• The Ministry of Education Policy of Full Disclosure applies to all students in all secondary schools. This policy states that all courses attempted by students in grade 11 and 12 must be recorded on the Ontario Student Transcript. In Grades 11 and 12, all attempts, withdrawals and repeats of courses are recorded on the OST showing percentage grades earned, credits granted (if successful), or “W” for withdrawn before completion. (Students repeating a course, for which they have already received a credit, will have marks from all attempts recorded, but only one credit is granted).
    * Identification of any course that has been substituted for a compulsory course will be made.
  • The credits that a student has earned towards fulfillment of the requirements for the graduation diploma will be recorded on the OST regardless of how or where the credits were earned.
  • In Grades 9 and 10 the student’s achievement, with percentage grades earned and credits gained, are recorded only for successfully completed courses.
  • Confirmation that the student has completed the Community Involvement requirement will be noted.
  • Confirmation that the student has successfully completed the Literacy Requirement will be noted.
  • Any extraordinary circumstances affecting the student’s achievement in the senior grades may be noted, if appropriate.
  • Completion of a program of specialization in a subject area may be noted

Transfer, Change, or Withdrawal

Consistent with the Ministry of Education’s Full Disclosure Policy,

The school procedure of waiving prerequisites is as follows:

  • PURPOSE: To ensure consistent documentation and procedures for waiving of course prerequisites.
  • POLICY: Students are required to meet the prerequisite requirements for each course taken. Approved prerequisite requirements can be waived for individual students only by the principal. A granted prerequisite waiver waives prerequisites only for the specific course listed. Prerequisite requirements must be included as part of the course description when the process of course approval is initiated.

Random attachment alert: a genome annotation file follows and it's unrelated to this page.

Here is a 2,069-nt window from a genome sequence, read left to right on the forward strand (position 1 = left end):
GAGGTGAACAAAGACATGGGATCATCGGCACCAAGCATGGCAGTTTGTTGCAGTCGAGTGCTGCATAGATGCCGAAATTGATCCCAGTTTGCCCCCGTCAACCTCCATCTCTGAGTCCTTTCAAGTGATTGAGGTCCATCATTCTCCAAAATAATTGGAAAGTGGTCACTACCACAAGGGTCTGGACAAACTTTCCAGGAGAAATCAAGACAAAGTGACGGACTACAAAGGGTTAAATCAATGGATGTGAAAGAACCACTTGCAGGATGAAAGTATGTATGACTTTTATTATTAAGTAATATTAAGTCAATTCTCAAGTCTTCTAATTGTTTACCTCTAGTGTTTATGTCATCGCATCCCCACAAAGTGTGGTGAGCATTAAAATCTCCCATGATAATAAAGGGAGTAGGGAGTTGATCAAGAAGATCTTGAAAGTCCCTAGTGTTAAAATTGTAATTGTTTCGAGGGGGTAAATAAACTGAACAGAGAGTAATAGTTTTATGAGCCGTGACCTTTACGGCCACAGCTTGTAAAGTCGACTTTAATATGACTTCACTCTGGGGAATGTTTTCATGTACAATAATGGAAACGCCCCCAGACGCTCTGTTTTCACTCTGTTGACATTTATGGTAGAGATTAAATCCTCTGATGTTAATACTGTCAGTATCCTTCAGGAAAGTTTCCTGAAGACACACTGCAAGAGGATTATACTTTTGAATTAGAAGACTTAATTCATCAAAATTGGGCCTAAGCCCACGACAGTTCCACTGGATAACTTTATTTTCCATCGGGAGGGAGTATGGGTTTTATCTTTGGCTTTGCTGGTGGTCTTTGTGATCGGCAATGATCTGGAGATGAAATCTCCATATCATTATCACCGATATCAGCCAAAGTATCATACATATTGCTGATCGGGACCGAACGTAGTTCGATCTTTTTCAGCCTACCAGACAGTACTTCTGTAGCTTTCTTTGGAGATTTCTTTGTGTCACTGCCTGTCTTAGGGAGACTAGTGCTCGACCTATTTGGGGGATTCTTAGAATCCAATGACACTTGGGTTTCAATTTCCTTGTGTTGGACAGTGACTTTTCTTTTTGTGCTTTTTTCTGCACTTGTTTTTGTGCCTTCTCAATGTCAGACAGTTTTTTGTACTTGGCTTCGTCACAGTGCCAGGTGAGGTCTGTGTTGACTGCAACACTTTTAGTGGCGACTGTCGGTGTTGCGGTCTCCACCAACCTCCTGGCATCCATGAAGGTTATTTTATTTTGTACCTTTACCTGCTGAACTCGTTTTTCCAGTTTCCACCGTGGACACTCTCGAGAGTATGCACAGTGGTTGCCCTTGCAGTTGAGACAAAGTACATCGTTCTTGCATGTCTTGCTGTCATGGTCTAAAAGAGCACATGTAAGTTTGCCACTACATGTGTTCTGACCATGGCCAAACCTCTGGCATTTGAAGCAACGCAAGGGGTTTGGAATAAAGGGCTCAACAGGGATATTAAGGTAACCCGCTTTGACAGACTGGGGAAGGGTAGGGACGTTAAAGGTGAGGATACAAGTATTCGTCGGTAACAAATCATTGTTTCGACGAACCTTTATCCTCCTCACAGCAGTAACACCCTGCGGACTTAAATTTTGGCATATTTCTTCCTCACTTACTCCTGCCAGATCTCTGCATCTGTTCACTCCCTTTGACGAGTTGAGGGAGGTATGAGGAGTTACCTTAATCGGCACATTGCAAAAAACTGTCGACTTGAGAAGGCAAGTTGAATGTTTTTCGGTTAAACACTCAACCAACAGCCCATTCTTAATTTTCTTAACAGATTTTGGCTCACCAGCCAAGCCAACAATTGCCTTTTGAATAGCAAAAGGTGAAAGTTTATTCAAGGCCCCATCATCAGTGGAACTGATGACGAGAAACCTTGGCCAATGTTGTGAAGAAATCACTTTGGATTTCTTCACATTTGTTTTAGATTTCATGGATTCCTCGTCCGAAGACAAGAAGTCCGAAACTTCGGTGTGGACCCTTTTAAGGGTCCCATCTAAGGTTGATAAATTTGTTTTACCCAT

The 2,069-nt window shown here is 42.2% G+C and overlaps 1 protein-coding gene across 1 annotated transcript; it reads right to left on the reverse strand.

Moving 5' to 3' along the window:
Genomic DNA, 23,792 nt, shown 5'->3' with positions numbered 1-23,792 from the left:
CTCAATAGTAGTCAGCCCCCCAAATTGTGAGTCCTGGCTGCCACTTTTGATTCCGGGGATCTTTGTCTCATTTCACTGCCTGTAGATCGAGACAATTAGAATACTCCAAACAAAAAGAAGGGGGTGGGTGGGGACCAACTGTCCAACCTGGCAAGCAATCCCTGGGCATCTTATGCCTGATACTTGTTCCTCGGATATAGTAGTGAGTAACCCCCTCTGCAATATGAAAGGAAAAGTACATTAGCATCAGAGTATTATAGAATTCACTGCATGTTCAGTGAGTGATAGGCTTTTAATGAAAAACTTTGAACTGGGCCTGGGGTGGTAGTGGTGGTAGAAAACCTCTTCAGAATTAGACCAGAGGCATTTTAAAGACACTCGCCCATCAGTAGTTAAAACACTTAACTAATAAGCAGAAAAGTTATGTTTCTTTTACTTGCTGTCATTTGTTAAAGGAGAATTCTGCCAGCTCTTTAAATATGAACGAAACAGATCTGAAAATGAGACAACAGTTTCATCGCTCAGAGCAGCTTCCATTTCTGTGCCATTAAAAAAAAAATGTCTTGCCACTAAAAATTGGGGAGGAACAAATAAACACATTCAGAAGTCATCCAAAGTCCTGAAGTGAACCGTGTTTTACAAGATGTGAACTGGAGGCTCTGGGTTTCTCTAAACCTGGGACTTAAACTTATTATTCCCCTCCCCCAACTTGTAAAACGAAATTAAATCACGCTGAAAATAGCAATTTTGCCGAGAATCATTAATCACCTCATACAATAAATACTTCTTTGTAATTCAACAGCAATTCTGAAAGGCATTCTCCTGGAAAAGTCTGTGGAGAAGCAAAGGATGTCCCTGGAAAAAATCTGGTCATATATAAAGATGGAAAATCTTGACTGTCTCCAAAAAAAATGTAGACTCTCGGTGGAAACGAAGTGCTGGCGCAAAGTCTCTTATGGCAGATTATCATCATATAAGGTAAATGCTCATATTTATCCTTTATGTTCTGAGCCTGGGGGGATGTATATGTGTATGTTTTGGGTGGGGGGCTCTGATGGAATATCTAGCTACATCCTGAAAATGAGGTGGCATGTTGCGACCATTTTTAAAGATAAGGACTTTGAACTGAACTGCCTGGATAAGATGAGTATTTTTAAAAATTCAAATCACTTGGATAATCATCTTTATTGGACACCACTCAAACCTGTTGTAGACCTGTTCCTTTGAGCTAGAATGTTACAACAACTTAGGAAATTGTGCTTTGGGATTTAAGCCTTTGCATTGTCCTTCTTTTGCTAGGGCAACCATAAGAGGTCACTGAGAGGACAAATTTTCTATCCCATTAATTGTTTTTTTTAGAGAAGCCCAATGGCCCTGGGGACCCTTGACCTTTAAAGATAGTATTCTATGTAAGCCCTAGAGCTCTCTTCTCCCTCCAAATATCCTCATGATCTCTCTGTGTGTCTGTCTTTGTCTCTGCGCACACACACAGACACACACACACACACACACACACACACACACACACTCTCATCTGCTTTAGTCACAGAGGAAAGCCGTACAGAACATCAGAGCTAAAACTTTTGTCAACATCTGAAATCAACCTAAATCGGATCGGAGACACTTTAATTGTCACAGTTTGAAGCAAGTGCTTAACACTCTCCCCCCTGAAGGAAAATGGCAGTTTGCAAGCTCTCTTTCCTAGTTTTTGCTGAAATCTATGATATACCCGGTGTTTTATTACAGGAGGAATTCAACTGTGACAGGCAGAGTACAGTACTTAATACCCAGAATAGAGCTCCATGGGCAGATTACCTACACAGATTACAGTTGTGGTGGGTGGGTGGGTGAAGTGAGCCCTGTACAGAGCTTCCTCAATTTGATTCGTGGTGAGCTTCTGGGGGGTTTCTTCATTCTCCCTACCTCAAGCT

1. To be granted a prerequisite waiver, the student must request the waiver from the principal.
    2. If the principal approves the waiver, a prerequisite waiver form must be completed at that time.
    3. The student will bring the waiver to the administrator to register for the course.
    4. The waiver will be placed in the student’s file.


The school policy for student(s) transfer is as follows:
Based on the Ontario Ministry of Education curriculum guidelines, the UMC High School – Eglinton Campus policy states, “students wishing to transfer to UMC High School – Eglinton Campus from another school in Ontario during the semester may do so. In order to attain credits during that semester, the student must complete all of the 110 hours of instruction required at UMC High School – Eglinton Campus.

The school policy for student (s) course withdrawal is follows:
Based on the Ontario Ministry of Education curriculum guidelines the UMC High School – Eglinton Campus policy states, a student taking a grade 11 or 12 course can withdraw from a course two days after issuing of the midterm report without mark being recorded on the OST. A withdrawal after two days of the issuing of the midterm report card will result in a “W” being entered in the “Credit” column of the OST along with the mark at the time of the withdrawal. Withdrawals at any time from grade 9 or 10 courses are not record on the OST.

Technology in the Curriculum

In preparation for further education, employment, citizenship, and lifelong learning, students and teachers must be capable of deriving meaning from information by using a wide variety of information literacy skills. By virtue of the fact that many UMC High School Eglinton courses are entirely online, students will experience first-hand the benefits of a technologically enriched education and thereby acquire skills for the 21st century. Increasing reliance on computers, networks, and information technologies in society makes it essential for students to become computer literate and to develop information literacy skills. Information literacy is the ability to access, find, select, gather, critically evaluate, create, and communicate information. The UMC High School Eglinton Campus places a great deal of emphasis on using the information obtained to solve problems and make decisions.

Software Programs for Students